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For many job seekers, a commonly held misconception is that in order to get that next job, all there is to do is meet with a recruitment consultant, present the Resume / CV and then wait to be contacted with a suitable role.
The reality is somewhat different!
The first thing for job seekers to understand is that recruitment consultants work for the company / organisation (‘the client') that has the vacancy, and not necessarily the individual (‘the candidate') who is looking for a new job.
What this means is that as a potential candidate you are almost certainly not going to receive the same level of attention from the recruitment firm as the client who is paying the consultant to fill the vacancy.
Recruitment firms typically have hundreds of candidates listed on their database at any one time. This means that even if you have had a productive and positive discussion with a recruitment consultant, if the consulting firm is unable to match you with a ‘job on their books', you may never hear back from them again.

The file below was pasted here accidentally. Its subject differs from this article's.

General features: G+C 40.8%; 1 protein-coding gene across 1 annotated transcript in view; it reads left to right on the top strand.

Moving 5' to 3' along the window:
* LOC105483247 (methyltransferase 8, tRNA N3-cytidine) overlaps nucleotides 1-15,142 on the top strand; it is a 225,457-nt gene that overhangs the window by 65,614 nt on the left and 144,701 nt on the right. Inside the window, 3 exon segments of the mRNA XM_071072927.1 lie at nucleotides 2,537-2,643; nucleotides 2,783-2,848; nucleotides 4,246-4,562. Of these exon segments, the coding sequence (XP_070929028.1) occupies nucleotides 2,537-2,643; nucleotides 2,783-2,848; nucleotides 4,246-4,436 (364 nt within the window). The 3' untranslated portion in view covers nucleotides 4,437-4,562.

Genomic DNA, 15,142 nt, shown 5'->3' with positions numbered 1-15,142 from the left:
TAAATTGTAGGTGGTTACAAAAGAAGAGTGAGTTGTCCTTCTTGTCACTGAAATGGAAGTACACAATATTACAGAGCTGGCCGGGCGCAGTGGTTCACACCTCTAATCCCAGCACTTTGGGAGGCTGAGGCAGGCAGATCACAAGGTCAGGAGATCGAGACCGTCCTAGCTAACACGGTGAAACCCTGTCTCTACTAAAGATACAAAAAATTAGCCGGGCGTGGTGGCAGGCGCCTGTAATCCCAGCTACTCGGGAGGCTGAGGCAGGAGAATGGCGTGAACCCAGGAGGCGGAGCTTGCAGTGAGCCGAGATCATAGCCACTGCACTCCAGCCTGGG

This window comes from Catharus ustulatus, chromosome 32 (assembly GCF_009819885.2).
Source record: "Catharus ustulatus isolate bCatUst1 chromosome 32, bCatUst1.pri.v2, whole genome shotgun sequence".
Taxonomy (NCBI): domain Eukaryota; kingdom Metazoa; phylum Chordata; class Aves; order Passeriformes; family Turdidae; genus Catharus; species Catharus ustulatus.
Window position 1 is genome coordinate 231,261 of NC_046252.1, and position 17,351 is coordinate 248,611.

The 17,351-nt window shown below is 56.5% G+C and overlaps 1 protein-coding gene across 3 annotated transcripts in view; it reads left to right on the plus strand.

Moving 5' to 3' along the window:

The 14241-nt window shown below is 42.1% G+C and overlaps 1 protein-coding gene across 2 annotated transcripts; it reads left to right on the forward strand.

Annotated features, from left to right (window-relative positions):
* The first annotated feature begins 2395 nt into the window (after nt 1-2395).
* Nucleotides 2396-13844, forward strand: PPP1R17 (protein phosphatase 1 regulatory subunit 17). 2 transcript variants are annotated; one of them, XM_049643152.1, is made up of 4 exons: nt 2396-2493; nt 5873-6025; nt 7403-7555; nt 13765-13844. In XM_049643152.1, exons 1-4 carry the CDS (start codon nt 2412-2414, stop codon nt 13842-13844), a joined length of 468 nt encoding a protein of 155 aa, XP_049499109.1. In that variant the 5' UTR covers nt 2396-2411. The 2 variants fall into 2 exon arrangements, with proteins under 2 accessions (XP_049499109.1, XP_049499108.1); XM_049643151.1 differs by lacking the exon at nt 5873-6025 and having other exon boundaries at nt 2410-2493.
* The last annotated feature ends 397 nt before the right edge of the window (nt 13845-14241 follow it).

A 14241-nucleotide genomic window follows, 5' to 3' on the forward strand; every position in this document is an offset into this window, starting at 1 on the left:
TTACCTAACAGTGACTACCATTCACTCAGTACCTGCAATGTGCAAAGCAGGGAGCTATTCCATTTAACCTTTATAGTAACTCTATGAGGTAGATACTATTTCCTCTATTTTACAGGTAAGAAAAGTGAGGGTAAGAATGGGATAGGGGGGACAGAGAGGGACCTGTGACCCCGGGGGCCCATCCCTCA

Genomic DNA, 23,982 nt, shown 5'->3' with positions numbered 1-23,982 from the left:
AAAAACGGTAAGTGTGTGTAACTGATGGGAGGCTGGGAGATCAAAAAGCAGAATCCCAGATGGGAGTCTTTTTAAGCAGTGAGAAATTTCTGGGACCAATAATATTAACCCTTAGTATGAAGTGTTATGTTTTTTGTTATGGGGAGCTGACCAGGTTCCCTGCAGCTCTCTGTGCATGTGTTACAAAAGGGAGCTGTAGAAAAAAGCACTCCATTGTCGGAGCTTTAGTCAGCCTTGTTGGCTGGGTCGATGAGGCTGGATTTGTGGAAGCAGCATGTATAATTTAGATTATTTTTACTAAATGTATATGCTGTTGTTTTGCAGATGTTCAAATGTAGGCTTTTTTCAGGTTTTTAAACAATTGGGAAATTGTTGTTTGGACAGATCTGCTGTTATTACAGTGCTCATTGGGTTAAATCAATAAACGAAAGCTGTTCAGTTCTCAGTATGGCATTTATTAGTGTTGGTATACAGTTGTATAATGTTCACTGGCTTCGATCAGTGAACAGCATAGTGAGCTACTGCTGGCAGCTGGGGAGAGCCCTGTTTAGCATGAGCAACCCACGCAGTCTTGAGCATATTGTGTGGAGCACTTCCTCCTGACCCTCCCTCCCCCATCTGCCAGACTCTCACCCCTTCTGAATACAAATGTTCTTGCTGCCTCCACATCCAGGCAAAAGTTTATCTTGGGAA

Research indicates that recruitment firms manage about 25% of available job openings in the market. Their recruitment fees to a business can be anywhere from 15-30% of the salary for the position.
During tough economic times more businesses look to save costs either by enforcing a ‘recruitment freeze' or by managing their own recruitment needs in place of outsourcing to consulting firms. This has a direct effect on the number of job vacancies that recruitment firms manage.
Suggestions for Dealing with Recruitment Companies
Contact with a wide range of recruitment firms is an important aspect to any job search activity. However do not ‘burn bridges' by making contact with a recruitment firm before you have an effective and highly marketable Resume/CV. You should also know how to sell your skills and experience in an interview situation.
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